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Dieppe (Paperback)

Operation Jubilee - Channel Ports

WWII WWII Battlefield Guides Battlefield Guidebooks

By Tim Saunders
Imprint: Battleground
Series: Battleground Books: WWII
Pages: 224
Illustrations: 100 colour & black and white illustrations
ISBN: 9781844152452
Published: 1st February 2005
Last Released: 13th August 2020

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In 1942, with the outcome of the war very much in the balance, there was a pressing need for military success on mainland Europe. Churchill ordered Admiral Lord Mountbatten's Combined Operations HQ to take the war to the Germans. The Canadians were selected for the Dieppe raid, which, while a morale raiser, was a disaster. Over 3,000 men were lost. This authoritative account looks at the planning, execution and analyses the reasons for failure.

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About Tim Saunders

TIM SAUNDERS served as an infantry officer with the British Army for thirty years, during which time he took the opportunity to visit campaigns far and wide, from ancient to modern. Since leaving the Army he has become a full time military historian, with this being his sixteenth book, and has made nearly fifty full documentary films with Battlefield History and Pen & Sword. He is an active guide and accredited member of the Guild of Battlefield Guides.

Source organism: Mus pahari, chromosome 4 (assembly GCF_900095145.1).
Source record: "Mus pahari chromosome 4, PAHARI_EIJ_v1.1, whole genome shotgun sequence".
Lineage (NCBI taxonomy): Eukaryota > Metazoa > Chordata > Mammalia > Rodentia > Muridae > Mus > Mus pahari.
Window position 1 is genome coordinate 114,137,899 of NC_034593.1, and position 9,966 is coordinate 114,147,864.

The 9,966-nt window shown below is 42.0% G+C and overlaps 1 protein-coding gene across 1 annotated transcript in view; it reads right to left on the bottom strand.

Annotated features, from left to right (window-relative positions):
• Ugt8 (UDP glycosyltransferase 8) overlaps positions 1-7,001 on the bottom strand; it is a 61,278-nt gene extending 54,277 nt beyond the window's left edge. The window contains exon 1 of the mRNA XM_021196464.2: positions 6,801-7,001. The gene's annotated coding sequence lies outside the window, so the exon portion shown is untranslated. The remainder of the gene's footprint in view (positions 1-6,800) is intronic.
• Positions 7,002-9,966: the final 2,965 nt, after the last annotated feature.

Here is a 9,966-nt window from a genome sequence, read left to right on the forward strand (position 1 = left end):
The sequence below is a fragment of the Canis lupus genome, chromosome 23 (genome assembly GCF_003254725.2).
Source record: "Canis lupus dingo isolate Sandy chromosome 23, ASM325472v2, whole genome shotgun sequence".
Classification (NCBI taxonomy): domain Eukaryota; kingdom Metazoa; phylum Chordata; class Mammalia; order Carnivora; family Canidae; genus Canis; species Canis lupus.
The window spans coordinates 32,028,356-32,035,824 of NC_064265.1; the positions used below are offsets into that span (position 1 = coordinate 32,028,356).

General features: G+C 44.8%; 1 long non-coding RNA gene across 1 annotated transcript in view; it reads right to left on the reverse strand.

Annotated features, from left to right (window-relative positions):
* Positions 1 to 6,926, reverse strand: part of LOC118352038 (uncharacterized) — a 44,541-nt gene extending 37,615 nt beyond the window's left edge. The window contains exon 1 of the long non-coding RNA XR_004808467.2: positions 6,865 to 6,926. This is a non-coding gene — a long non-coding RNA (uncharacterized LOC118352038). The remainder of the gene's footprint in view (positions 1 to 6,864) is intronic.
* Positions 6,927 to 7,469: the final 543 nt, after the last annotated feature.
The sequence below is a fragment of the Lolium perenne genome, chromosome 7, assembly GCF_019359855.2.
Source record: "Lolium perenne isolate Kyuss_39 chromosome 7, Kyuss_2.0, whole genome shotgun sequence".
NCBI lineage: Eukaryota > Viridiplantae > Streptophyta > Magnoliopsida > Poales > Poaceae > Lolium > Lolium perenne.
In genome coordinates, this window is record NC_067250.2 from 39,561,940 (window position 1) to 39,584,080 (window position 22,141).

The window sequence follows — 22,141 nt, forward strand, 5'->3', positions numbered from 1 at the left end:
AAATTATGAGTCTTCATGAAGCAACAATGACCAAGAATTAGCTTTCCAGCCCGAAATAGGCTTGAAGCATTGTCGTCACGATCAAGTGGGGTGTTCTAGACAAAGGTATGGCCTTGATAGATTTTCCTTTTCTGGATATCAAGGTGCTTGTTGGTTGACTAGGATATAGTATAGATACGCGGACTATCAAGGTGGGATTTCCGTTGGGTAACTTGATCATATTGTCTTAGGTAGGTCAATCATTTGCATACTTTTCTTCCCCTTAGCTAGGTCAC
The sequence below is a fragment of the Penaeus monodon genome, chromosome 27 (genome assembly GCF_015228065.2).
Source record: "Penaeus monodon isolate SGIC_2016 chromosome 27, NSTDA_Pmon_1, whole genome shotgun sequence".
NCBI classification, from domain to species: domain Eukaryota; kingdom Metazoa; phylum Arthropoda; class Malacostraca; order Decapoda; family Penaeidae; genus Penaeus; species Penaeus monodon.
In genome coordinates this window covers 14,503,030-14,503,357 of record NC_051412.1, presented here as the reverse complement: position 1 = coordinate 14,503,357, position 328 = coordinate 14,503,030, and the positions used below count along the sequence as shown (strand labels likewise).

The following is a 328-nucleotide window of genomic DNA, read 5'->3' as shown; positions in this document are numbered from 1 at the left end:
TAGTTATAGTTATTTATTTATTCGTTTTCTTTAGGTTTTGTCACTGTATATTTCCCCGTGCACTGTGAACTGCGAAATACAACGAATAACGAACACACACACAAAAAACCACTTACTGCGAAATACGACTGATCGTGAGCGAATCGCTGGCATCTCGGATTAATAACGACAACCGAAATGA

Operation Jubilee

19th August 1942

The Dieppe Raid, also known as Operation Jubilee, was an Allied attack during World War II on the German-occupied port of Dieppe on the northern coast of France. Over 6,000 infantrymen, predominantly Canadian, were supported by large Royal Navy and Royal Air Force contingents. The objective was to seize and hold a major port for a short period, both to prove it was possible and to gather intelligence from prisoners and captured materials while assessing the German responses. No major objectives of the raid were accomplished. A total of 3,623 of the 6,086 men who made it ashore were either killed, wounded, or captured (almost 60%). The air force failed to lure the Luftwaffe into open battle, and lost 96 aircraft.


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